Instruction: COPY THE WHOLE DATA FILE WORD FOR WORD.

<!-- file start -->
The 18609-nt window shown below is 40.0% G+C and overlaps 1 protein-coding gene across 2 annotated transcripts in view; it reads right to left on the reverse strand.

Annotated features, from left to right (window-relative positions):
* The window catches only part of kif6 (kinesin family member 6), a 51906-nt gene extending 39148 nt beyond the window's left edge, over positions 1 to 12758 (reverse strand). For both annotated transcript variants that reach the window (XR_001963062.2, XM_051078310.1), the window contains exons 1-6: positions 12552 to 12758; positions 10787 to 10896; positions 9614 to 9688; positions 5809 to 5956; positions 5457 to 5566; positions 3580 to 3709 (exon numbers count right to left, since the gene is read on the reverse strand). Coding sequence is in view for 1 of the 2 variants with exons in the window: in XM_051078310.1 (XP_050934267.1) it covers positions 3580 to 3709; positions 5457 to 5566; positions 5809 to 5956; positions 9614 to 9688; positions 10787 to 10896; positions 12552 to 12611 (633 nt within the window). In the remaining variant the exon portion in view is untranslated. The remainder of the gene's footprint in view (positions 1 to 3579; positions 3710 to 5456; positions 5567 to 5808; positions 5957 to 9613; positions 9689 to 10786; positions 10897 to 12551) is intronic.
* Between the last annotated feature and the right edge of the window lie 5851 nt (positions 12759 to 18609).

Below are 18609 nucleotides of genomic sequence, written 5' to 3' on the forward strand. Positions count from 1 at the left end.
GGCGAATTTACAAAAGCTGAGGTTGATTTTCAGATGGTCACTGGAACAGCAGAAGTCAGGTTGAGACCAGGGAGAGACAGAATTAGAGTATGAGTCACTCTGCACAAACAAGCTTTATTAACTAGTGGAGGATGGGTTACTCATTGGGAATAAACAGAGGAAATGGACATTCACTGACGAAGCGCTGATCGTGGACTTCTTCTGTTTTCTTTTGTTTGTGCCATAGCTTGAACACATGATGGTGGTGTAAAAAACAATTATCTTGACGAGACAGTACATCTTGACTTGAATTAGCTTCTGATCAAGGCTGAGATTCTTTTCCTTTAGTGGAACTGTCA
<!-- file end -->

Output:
The 18609-nt window shown below is 40.0% G+C and overlaps 1 protein-coding gene across 2 annotated transcripts in view; it reads right to left on the reverse strand.

Annotated features, from left to right (window-relative positions):
* The window catches only part of kif6 (kinesin family member 6), a 51906-nt gene extending 39148 nt beyond the window's left edge, over positions 1 to 12758 (reverse strand). For both annotated transcript variants that reach the window (XR_001963062.2, XM_051078310.1), the window contains exons 1-6: positions 12552 to 12758; positions 10787 to 10896; positions 9614 to 9688; positions 5809 to 5956; positions 5457 to 5566; positions 3580 to 3709 (exon numbers count right to left, since the gene is read on the reverse strand). Coding sequence is in view for 1 of the 2 variants with exons in the window: in XM_051078310.1 (XP_050934267.1) it covers positions 3580 to 3709; positions 5457 to 5566; positions 5809 to 5956; positions 9614 to 9688; positions 10787 to 10896; positions 12552 to 12611 (633 nt within the window). In the remaining variant the exon portion in view is untranslated. The remainder of the gene's footprint in view (positions 1 to 3579; positions 3710 to 5456; positions 5567 to 5808; positions 5957 to 9613; positions 9689 to 10786; positions 10897 to 12551) is intronic.
* Between the last annotated feature and the right edge of the window lie 5851 nt (positions 12759 to 18609).

Below are 18609 nucleotides of genomic sequence, written 5' to 3' on the forward strand. Positions count from 1 at the left end.
GGCGAATTTACAAAAGCTGAGGTTGATTTTCAGATGGTCACTGGAACAGCAGAAGTCAGGTTGAGACCAGGGAGAGACAGAATTAGAGTATGAGTCACTCTGCACAAACAAGCTTTATTAACTAGTGGAGGATGGGTTACTCATTGGGAATAAACAGAGGAAATGGACATTCACTGACGAAGCGCTGATCGTGGACTTCTTCTGTTTTCTTTTGTTTGTGCCATAGCTTGAACACATGATGGTGGTGTAAAAAACAATTATCTTGACGAGACAGTACATCTTGACTTGAATTAGCTTCTGATCAAGGCTGAGATTCTTTTCCTTTAGTGGAACTGTCA